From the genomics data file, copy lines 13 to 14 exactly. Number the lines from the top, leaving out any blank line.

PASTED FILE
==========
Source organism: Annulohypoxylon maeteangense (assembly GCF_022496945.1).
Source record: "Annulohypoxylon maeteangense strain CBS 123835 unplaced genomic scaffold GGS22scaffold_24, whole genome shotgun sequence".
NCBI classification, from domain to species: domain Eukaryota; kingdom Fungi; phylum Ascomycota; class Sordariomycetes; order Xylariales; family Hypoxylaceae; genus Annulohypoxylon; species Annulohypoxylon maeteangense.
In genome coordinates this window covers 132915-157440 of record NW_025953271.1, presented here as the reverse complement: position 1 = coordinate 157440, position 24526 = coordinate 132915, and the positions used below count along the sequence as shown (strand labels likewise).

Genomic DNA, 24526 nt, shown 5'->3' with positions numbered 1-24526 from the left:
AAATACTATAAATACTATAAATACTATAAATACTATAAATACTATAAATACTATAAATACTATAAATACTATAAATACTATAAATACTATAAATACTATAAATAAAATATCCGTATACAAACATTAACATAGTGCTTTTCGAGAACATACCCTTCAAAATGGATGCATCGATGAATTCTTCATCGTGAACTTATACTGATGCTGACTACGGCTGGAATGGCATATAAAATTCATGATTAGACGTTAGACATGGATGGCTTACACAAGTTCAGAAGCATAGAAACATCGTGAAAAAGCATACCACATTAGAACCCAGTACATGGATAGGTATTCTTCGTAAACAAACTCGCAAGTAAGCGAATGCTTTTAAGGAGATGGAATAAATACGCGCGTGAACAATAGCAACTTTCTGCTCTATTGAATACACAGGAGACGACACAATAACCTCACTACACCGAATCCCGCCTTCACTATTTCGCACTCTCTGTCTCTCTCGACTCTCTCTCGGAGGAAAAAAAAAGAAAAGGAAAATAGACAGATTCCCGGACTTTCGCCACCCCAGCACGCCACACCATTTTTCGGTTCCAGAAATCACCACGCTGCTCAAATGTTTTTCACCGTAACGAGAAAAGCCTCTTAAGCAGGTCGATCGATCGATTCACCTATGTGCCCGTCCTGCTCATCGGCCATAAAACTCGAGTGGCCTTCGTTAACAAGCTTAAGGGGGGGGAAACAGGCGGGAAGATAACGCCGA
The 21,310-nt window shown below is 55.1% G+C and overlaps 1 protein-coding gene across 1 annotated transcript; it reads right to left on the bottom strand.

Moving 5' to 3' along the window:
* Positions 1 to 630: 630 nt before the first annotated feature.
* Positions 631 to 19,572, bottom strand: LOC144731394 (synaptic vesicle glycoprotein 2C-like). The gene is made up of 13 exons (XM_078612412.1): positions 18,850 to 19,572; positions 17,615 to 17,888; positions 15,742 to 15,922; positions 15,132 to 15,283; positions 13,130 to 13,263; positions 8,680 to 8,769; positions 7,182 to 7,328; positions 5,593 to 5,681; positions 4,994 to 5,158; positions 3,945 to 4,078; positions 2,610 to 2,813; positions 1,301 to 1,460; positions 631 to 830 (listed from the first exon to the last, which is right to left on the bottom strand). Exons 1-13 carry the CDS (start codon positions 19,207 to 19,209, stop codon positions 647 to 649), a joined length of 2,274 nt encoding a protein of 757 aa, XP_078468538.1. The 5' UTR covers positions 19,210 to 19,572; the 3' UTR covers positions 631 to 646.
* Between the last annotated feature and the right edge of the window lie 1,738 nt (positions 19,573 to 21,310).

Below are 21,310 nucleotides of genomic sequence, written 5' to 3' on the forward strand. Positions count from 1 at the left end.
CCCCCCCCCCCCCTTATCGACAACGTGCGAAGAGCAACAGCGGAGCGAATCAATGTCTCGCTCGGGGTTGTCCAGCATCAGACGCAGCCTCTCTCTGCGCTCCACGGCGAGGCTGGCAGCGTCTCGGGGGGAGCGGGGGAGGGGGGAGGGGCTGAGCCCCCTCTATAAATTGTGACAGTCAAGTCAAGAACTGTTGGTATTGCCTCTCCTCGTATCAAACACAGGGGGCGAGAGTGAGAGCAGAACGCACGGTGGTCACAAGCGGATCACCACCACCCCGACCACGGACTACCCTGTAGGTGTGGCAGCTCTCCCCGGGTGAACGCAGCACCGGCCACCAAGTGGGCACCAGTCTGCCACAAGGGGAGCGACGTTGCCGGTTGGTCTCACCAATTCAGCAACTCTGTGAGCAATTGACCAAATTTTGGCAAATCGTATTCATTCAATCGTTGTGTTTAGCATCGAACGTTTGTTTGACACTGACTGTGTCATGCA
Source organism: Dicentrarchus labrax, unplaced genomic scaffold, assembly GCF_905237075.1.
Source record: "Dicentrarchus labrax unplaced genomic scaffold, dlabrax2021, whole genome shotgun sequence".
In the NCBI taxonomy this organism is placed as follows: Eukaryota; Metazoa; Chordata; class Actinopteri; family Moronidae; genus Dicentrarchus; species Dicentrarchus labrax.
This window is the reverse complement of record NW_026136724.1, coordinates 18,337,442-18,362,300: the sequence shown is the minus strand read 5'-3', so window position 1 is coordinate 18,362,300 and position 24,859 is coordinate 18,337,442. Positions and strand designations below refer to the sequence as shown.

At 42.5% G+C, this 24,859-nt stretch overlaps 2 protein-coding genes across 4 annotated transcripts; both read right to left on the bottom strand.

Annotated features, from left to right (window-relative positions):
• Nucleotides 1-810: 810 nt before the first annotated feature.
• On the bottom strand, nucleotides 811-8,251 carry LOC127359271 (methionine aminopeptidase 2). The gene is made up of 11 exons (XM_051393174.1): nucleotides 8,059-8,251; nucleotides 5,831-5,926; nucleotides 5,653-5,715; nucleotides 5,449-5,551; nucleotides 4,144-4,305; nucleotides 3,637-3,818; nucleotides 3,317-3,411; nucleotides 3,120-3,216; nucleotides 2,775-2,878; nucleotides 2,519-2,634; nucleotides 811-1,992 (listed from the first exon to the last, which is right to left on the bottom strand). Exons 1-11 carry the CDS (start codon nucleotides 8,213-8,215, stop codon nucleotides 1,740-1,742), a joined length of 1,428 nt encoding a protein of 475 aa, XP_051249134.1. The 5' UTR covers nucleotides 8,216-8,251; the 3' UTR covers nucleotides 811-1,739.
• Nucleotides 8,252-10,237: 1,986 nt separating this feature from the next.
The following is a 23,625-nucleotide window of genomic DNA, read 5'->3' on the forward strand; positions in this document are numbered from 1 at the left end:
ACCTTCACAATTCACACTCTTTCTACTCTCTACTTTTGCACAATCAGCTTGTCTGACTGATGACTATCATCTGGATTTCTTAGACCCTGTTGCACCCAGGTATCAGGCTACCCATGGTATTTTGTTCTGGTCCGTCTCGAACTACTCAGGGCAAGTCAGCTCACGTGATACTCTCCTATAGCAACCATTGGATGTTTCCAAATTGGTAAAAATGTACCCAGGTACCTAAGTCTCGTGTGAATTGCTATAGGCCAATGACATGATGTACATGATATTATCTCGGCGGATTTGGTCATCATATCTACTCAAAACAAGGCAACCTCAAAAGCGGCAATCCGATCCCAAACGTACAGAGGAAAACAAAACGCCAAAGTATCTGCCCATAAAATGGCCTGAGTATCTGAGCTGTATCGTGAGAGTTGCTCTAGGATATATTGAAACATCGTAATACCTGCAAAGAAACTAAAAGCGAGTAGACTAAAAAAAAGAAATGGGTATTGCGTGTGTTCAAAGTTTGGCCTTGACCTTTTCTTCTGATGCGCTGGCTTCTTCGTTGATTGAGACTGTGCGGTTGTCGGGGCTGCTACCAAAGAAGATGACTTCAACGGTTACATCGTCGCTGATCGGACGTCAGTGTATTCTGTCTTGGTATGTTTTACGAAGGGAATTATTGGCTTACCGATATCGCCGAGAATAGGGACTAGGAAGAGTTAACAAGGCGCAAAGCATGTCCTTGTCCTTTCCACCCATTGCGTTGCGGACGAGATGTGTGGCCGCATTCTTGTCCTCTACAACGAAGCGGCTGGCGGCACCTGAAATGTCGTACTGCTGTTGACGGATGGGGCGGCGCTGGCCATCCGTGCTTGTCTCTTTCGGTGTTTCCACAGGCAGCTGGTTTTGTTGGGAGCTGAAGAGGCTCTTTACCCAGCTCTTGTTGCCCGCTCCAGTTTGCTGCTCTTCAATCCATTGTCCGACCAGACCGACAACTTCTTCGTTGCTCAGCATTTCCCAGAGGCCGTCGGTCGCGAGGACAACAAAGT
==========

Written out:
CCCCCCCCCCCCCTTATCGACAACGTGCGAAGAGCAACAGCGGAGCGAATCAATGTCTCGCTCGGGGTTGTCCAGCATCAGACGCAGCCTCTCTCTGCGCTCCACGGCGAGGCTGGCAGCGTCTCGGGGGGAGCGGGGGAGGGGGGAGGGGCTGAGCCCCCTCTATAAATTGTGACAGTCAAGTCAAGAACTGTTGGTATTGCCTCTCCTCGTATCAAACACAGGGGGCGAGAGTGAGAGCAGAACGCACGGTGGTCACAAGCGGATCACCACCACCCCGACCACGGACTACCCTGTAGGTGTGGCAGCTCTCCCCGGGTGAACGCAGCACCGGCCACCAAGTGGGCACCAGTCTGCCACAAGGGGAGCGACGTTGCCGGTTGGTCTCACCAATTCAGCAACTCTGTGAGCAATTGACCAAATTTTGGCAAATCGTATTCATTCAATCGTTGTGTTTAGCATCGAACGTTTGTTTGACACTGACTGTGTCATGCA
Source organism: Dicentrarchus labrax, unplaced genomic scaffold, assembly GCF_905237075.1.